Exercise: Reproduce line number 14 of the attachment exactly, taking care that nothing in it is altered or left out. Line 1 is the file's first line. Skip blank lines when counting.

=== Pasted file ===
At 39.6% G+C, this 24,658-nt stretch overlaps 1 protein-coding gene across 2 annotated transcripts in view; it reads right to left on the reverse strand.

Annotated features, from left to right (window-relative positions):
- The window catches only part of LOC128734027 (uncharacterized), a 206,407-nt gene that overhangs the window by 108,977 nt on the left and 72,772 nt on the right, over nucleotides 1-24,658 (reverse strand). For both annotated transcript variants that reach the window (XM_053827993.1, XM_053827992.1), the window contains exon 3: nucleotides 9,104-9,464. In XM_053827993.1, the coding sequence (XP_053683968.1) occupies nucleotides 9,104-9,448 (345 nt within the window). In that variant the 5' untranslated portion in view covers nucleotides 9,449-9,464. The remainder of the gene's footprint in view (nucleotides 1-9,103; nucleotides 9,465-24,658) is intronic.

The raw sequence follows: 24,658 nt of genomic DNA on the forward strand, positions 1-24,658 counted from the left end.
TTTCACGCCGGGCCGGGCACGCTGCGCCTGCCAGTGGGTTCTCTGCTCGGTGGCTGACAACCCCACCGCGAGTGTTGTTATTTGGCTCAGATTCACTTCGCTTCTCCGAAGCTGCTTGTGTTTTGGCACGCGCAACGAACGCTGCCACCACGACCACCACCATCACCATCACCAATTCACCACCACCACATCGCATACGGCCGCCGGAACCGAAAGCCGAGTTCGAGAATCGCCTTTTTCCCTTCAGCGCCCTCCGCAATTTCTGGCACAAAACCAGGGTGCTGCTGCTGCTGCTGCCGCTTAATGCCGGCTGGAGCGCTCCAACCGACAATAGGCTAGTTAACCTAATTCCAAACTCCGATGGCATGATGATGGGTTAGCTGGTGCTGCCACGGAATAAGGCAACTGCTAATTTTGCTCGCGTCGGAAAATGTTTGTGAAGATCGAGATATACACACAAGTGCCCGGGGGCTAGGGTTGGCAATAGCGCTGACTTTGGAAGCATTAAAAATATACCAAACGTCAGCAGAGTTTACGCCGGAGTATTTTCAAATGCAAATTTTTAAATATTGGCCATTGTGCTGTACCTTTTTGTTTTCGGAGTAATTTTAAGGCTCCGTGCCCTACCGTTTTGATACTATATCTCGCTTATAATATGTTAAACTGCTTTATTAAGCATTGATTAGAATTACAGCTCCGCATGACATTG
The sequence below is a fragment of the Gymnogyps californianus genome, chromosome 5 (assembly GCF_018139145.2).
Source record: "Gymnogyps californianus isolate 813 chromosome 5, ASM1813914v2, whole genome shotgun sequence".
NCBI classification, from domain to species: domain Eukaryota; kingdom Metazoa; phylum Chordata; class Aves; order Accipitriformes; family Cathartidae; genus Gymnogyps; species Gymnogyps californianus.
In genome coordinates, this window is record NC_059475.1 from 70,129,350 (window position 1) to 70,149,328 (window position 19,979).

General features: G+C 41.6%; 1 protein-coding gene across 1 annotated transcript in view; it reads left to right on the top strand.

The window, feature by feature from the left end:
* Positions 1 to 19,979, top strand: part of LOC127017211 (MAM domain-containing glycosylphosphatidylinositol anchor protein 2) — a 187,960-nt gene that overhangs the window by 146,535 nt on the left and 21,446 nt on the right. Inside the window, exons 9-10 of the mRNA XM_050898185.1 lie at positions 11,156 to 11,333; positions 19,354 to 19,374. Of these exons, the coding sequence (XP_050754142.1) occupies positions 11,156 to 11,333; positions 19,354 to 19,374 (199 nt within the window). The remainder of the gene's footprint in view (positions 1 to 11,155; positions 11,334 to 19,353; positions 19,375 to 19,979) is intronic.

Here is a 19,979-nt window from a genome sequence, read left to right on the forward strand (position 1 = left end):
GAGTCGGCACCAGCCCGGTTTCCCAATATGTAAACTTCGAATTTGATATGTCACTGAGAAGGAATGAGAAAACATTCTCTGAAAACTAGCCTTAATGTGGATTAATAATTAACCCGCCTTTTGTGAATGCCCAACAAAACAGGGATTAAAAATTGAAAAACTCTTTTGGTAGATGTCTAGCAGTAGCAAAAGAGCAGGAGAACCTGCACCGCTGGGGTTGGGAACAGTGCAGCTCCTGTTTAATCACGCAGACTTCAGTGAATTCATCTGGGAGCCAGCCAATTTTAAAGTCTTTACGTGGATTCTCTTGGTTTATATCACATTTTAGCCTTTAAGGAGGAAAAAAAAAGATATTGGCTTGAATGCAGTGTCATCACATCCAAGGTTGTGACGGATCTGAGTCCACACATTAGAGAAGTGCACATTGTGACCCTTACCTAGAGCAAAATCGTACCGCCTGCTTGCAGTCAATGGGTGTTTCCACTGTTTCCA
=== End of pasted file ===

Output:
GAGTCGGCACCAGCCCGGTTTCCCAATATGTAAACTTCGAATTTGATATGTCACTGAGAAGGAATGAGAAAACATTCTCTGAAAACTAGCCTTAATGTGGATTAATAATTAACCCGCCTTTTGTGAATGCCCAACAAAACAGGGATTAAAAATTGAAAAACTCTTTTGGTAGATGTCTAGCAGTAGCAAAAGAGCAGGAGAACCTGCACCGCTGGGGTTGGGAACAGTGCAGCTCCTGTTTAATCACGCAGACTTCAGTGAATTCATCTGGGAGCCAGCCAATTTTAAAGTCTTTACGTGGATTCTCTTGGTTTATATCACATTTTAGCCTTTAAGGAGGAAAAAAAAAGATATTGGCTTGAATGCAGTGTCATCACATCCAAGGTTGTGACGGATCTGAGTCCACACATTAGAGAAGTGCACATTGTGACCCTTACCTAGAGCAAAATCGTACCGCCTGCTTGCAGTCAATGGGTGTTTCCACTGTTTCCA